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Snow expected to continue as winter storm warnings extend from Seattle to San Diego


Snow came too late in Los Angeles County to count as a white Christmas, but it fell in time in Seattle — and it continued to fall until it covered the ground around the landmark Pike Place Market on Sunday.

The powder fell as a second cold, stormy front walloped the West Coast during the holiday weekend, triggering winter storm warnings from Seattle to San Diego, which continued as a new wave of precipitation was expected Monday and Tuesday.

A heat wave continued to bake the Southern Plains, where temperatures were as high as 25 degrees above normal and were expected to stay there through at least Monday, federal forecasters said. Temperatures in the 80s were recorded Sunday in Wichita Falls, Texas, and Frederick, Oklahoma.

The big white Christmas news came for Seattle late Saturday in a region unaccustomed to powder on Dec. 25. It continued overnight, and about 5 inches or more of snow accumulated in the region, with some areas recording much more.

In the Sierra Nevada Mountains of California, Interstate 80 in the Donner Summit area was closed for a third day, and snow conditions were so perilous that the National Weather Service office in Reno, Nevada, said, “If you have the luxury of staying home and not having to drive today, take advantage.”

As much as 3 feet of snow fell in the area overnight, and 2 more could fall by the end of the day, federal forecasters said.

In Los Angeles County, as much as 10 inches of snow fell at Mount Baldy, with even Mount Wilson, a peak seen far and wide in the country’s second-largest city, registering 2 inches.

With another pulse of precipitation possible Monday night into Tuesday, forecasters said the snow level could drop to 2,500 feet, meaning even lower Los Angeles Basin foothills could get some powder.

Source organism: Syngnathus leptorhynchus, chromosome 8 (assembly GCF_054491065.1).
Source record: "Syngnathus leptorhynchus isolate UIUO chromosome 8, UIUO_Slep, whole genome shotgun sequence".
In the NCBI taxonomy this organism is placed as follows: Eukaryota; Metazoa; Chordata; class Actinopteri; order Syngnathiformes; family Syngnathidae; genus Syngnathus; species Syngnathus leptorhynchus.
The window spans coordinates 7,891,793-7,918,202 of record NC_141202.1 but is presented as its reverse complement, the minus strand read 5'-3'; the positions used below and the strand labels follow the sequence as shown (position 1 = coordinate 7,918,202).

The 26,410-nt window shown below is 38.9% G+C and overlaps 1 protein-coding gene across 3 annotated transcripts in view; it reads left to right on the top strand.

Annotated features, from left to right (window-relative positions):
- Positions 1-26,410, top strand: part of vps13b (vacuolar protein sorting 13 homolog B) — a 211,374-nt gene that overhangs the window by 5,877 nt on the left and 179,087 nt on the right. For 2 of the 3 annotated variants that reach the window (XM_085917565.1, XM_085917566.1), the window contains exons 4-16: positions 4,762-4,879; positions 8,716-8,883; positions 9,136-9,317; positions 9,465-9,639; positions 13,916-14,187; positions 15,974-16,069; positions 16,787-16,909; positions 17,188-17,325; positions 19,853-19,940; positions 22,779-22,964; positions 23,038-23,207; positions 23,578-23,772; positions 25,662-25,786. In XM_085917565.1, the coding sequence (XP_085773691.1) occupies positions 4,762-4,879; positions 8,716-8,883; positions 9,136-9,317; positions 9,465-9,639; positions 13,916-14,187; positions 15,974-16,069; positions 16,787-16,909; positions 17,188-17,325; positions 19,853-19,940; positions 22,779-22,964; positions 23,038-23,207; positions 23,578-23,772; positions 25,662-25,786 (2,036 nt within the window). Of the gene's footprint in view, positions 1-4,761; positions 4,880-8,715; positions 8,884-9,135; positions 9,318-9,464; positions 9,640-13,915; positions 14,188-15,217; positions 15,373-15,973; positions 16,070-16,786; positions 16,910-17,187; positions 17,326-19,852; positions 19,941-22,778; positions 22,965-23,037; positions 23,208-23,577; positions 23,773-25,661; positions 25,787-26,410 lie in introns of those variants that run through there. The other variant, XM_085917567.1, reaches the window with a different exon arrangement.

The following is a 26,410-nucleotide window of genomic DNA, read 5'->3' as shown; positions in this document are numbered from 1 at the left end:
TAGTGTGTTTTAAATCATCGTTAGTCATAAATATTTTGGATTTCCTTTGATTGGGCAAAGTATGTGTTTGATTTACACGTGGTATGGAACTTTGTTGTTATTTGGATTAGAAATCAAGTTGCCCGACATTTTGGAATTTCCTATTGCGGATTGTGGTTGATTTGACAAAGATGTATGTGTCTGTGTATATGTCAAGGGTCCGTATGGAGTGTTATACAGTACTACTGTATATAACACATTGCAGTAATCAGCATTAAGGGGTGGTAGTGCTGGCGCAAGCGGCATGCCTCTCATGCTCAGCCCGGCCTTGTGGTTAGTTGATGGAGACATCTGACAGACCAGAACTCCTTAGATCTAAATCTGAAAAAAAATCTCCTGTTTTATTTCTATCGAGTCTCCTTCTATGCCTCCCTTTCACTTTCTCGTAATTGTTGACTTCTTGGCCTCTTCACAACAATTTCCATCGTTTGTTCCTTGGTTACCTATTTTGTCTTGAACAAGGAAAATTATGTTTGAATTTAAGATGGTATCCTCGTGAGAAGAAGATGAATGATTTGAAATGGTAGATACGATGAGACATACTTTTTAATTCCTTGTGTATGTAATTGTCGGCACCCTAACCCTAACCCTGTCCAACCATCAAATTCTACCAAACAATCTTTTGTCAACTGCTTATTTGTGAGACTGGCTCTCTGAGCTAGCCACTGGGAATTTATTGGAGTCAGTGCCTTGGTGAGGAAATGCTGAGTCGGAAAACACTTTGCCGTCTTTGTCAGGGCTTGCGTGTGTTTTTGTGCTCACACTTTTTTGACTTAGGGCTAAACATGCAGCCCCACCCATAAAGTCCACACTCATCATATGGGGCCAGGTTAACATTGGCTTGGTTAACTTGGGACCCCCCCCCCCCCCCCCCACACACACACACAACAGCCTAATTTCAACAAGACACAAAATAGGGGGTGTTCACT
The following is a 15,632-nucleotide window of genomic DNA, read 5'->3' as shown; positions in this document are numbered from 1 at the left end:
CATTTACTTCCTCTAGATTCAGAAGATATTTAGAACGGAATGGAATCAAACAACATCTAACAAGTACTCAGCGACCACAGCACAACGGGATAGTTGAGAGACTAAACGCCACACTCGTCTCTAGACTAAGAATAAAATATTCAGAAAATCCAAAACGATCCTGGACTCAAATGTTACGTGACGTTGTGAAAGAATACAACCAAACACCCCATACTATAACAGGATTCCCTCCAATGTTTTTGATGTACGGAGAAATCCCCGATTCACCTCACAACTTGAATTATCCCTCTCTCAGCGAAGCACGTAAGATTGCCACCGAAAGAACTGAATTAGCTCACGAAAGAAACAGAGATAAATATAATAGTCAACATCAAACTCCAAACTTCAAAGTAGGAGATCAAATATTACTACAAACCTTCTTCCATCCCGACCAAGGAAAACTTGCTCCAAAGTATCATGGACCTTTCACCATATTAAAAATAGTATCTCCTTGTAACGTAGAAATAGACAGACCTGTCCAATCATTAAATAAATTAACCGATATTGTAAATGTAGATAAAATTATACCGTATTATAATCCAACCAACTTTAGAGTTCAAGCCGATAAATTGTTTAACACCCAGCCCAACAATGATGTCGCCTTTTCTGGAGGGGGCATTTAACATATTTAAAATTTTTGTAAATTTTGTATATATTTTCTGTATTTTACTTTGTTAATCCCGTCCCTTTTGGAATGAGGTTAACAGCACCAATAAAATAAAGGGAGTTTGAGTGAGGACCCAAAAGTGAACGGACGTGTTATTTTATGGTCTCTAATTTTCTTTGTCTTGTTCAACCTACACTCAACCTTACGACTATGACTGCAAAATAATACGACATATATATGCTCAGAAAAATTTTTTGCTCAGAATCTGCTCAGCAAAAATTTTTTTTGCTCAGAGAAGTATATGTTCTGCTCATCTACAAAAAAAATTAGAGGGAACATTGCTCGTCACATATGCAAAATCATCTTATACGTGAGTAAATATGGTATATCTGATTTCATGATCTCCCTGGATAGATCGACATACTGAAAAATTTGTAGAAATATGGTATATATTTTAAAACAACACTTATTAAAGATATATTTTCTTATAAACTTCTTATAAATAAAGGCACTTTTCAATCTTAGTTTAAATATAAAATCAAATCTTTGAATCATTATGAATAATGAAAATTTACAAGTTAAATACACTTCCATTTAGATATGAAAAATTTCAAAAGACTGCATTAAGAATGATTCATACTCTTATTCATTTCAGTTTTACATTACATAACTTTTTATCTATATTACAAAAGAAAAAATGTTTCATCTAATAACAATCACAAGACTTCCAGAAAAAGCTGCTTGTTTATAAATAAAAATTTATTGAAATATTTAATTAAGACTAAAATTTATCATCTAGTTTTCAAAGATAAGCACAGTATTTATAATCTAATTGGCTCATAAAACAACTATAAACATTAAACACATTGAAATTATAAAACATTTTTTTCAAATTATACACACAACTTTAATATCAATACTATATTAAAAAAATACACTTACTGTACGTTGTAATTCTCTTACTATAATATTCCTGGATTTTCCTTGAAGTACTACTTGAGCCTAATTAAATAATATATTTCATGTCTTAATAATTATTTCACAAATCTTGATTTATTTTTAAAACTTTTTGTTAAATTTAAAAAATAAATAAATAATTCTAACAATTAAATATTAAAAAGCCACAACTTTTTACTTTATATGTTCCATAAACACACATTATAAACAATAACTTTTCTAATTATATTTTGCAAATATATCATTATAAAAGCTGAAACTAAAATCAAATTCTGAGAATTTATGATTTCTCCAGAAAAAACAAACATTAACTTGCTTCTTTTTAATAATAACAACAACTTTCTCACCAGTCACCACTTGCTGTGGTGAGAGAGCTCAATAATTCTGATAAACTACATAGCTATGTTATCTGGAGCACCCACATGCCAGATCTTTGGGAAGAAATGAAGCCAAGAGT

Snow fell to the south, at Santiago Peak in Orange County and Palomar Mountain in San Diego County, which had both recorded about an inch and a third of powder by Sunday morning, according to the National Weather Service.

Government forecasters said in a forecast discussion that “a broad upper level” trough of low pressure with “cyclonic,” or counterclockwise, flow would continue to wallop the West Coast with storms through at least Tuesday.

Two more systems producing rain and snow were expected.

Meanwhile, the unseasonably high temperatures in the Southern Plains could spread to the South this week, forecasters said.

A “mixing of unusually warm temperatures, low humidity levels, and windy conditions” prompted the U.S. Storm Prediction Center to issue a critical fire weather risk assessment for parts of the central and southern High Plains, including the Texas and Oklahoma panhandles, the weather service said in a forecast discussion.




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